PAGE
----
On Jan. 7, opposition leader Nana Akufo-Addo took office as the president of Ghana, a month after defeating incumbent President John Mahama in a smooth presidential election that again boosted Ghana’s democratic reputation. December’s vote represented an exception at a time of electoral and political turmoil in other parts of Africa, most recently in nearby Gambia, Georgetown University’s Alex Thurston writes for World Politics Review:
Despite Ghana’s economic uncertainty, the December election won international acclaim, contrasting sharply with other electoral outcomes in Africa in 2016. As Vera Songwe points out, Ghana was not alone among African countries in holding successful elections last year, but its process went significantly more smoothly than those in other high-profile contests. Ghana also has a tradition of democratic success to cherish: As an old adage runs, one can judge the success of a democracy by how many living ex-presidents a country has.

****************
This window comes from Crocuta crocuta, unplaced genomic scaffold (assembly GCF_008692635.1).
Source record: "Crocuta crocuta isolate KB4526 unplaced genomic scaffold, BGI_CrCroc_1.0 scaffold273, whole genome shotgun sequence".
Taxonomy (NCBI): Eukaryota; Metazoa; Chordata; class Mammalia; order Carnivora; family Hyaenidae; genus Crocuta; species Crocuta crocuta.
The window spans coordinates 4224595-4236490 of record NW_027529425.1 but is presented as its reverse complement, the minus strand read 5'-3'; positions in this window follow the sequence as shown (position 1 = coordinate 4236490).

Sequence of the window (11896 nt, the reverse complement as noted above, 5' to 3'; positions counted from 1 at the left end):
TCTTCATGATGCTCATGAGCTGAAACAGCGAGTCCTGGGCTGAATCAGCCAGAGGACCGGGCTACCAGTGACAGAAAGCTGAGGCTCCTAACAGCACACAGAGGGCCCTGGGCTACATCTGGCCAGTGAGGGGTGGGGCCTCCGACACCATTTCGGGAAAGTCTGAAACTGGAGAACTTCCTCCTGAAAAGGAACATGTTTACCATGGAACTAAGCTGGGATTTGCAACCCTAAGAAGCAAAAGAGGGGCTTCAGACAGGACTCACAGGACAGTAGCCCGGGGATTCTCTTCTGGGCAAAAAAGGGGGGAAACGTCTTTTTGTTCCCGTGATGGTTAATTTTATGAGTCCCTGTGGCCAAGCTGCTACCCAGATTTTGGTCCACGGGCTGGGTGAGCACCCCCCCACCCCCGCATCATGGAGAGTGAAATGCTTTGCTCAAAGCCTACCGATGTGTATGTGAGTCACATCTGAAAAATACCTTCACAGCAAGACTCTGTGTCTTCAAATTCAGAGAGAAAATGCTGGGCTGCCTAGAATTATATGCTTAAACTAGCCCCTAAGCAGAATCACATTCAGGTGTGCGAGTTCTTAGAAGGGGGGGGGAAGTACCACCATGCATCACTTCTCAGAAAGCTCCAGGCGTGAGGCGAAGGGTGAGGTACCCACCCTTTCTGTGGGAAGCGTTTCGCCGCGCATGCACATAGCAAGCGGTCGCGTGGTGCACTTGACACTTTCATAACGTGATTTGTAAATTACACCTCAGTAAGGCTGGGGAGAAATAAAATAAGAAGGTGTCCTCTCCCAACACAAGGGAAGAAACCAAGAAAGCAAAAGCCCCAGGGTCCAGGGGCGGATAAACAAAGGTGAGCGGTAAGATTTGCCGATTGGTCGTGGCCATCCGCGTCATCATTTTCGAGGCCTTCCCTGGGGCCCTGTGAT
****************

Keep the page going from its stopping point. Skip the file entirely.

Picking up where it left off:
Ghanaians demonstrated leadership in the way and manner they participated and managed the elections at a time it was predicted that the elections would be marred by violence, notes Samson Itodo, who works with the Youth Initiative for Advocacy, Growth & Advancement (YIAGA) in Nigeria:
A survey on The Impact of Elections: Voting, Political Behavior and Democracy in Sub-Saharan Africa revealed that that public attitudes in Ghana are similar to those in countries where elections have been much more challenging or violent. However, the voters in Ghana kept peace and did not allow their country slide into chaos and instability irrespective of the outcome. The maturity displayed by Ghanaians is worthy of emulation by other countries.
Itodo was part of a Ghana elections study mission by the National Democratic Institute for International Affairs (NDI) and supported by the National Endowment for Democracy (NED). He tweets @DSamsonItodo.